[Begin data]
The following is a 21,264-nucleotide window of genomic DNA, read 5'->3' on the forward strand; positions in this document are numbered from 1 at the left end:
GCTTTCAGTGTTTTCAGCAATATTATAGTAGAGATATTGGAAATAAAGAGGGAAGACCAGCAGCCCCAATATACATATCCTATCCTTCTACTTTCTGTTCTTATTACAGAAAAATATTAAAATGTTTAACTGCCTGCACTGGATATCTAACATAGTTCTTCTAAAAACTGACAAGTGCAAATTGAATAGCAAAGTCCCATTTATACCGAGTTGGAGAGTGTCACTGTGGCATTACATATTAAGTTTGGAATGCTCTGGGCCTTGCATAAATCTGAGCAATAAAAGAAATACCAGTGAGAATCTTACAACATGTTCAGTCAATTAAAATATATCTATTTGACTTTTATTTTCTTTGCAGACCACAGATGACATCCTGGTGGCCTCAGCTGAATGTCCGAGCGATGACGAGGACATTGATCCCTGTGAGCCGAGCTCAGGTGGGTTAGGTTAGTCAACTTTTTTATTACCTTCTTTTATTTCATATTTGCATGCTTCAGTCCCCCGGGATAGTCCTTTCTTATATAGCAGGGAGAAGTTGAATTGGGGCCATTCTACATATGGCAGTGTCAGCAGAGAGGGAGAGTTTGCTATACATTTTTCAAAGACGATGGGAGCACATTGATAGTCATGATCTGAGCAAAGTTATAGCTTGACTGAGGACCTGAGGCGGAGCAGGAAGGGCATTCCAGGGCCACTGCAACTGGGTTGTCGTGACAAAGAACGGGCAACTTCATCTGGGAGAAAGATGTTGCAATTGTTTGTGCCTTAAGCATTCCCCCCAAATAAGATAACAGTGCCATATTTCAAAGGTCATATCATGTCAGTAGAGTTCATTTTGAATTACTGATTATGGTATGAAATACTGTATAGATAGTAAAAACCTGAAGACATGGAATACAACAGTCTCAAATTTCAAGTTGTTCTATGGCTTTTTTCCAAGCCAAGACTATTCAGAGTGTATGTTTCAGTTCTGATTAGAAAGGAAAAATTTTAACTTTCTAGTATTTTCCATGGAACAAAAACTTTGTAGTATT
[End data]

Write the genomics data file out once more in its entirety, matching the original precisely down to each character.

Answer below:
The following is a 21,264-nucleotide window of genomic DNA, read 5'->3' on the forward strand; positions in this document are numbered from 1 at the left end:
GCTTTCAGTGTTTTCAGCAATATTATAGTAGAGATATTGGAAATAAAGAGGGAAGACCAGCAGCCCCAATATACATATCCTATCCTTCTACTTTCTGTTCTTATTACAGAAAAATATTAAAATGTTTAACTGCCTGCACTGGATATCTAACATAGTTCTTCTAAAAACTGACAAGTGCAAATTGAATAGCAAAGTCCCATTTATACCGAGTTGGAGAGTGTCACTGTGGCATTACATATTAAGTTTGGAATGCTCTGGGCCTTGCATAAATCTGAGCAATAAAAGAAATACCAGTGAGAATCTTACAACATGTTCAGTCAATTAAAATATATCTATTTGACTTTTATTTTCTTTGCAGACCACAGATGACATCCTGGTGGCCTCAGCTGAATGTCCGAGCGATGACGAGGACATTGATCCCTGTGAGCCGAGCTCAGGTGGGTTAGGTTAGTCAACTTTTTTATTACCTTCTTTTATTTCATATTTGCATGCTTCAGTCCCCCGGGATAGTCCTTTCTTATATAGCAGGGAGAAGTTGAATTGGGGCCATTCTACATATGGCAGTGTCAGCAGAGAGGGAGAGTTTGCTATACATTTTTCAAAGACGATGGGAGCACATTGATAGTCATGATCTGAGCAAAGTTATAGCTTGACTGAGGACCTGAGGCGGAGCAGGAAGGGCATTCCAGGGCCACTGCAACTGGGTTGTCGTGACAAAGAACGGGCAACTTCATCTGGGAGAAAGATGTTGCAATTGTTTGTGCCTTAAGCATTCCCCCCAAATAAGATAACAGTGCCATATTTCAAAGGTCATATCATGTCAGTAGAGTTCATTTTGAATTACTGATTATGGTATGAAATACTGTATAGATAGTAAAAACCTGAAGACATGGAATACAACAGTCTCAAATTTCAAGTTGTTCTATGGCTTTTTTCCAAGCCAAGACTATTCAGAGTGTATGTTTCAGTTCTGATTAGAAAGGAAAAATTTTAACTTTCTAGTATTTTCCATGGAACAAAAACTTTGTAGTATT